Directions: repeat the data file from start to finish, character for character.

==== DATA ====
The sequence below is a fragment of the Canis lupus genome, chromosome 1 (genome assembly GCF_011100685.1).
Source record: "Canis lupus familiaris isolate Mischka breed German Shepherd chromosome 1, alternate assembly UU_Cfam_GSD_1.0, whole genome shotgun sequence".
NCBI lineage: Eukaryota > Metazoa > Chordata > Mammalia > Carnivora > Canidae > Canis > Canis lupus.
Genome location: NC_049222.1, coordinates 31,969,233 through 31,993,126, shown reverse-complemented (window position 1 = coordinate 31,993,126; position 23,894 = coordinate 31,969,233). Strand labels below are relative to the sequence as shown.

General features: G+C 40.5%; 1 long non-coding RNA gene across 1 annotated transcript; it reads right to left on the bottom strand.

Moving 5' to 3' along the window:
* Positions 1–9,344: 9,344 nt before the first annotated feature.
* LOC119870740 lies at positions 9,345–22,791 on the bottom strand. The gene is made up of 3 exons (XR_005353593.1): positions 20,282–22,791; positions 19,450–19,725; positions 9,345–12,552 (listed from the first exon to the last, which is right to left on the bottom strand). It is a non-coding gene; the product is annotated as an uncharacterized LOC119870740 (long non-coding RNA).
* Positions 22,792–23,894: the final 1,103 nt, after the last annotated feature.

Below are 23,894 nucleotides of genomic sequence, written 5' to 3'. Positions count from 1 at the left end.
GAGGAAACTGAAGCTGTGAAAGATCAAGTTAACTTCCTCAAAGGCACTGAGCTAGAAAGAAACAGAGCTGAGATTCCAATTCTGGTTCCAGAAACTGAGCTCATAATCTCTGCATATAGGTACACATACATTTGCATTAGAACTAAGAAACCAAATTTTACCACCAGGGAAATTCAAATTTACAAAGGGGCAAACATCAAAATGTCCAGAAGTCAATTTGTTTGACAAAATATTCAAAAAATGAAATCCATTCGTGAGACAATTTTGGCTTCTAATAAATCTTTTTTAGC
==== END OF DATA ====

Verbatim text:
The sequence below is a fragment of the Canis lupus genome, chromosome 1 (genome assembly GCF_011100685.1).
Source record: "Canis lupus familiaris isolate Mischka breed German Shepherd chromosome 1, alternate assembly UU_Cfam_GSD_1.0, whole genome shotgun sequence".
NCBI lineage: Eukaryota > Metazoa > Chordata > Mammalia > Carnivora > Canidae > Canis > Canis lupus.
Genome location: NC_049222.1, coordinates 31,969,233 through 31,993,126, shown reverse-complemented (window position 1 = coordinate 31,993,126; position 23,894 = coordinate 31,969,233). Strand labels below are relative to the sequence as shown.

General features: G+C 40.5%; 1 long non-coding RNA gene across 1 annotated transcript; it reads right to left on the bottom strand.

Moving 5' to 3' along the window:
* Positions 1–9,344: 9,344 nt before the first annotated feature.
* LOC119870740 lies at positions 9,345–22,791 on the bottom strand. The gene is made up of 3 exons (XR_005353593.1): positions 20,282–22,791; positions 19,450–19,725; positions 9,345–12,552 (listed from the first exon to the last, which is right to left on the bottom strand). It is a non-coding gene; the product is annotated as an uncharacterized LOC119870740 (long non-coding RNA).
* Positions 22,792–23,894: the final 1,103 nt, after the last annotated feature.

Below are 23,894 nucleotides of genomic sequence, written 5' to 3'. Positions count from 1 at the left end.
GAGGAAACTGAAGCTGTGAAAGATCAAGTTAACTTCCTCAAAGGCACTGAGCTAGAAAGAAACAGAGCTGAGATTCCAATTCTGGTTCCAGAAACTGAGCTCATAATCTCTGCATATAGGTACACATACATTTGCATTAGAACTAAGAAACCAAATTTTACCACCAGGGAAATTCAAATTTACAAAGGGGCAAACATCAAAATGTCCAGAAGTCAATTTGTTTGACAAAATATTCAAAAAATGAAATCCATTCGTGAGACAATTTTGGCTTCTAATAAATCTTTTTTAGC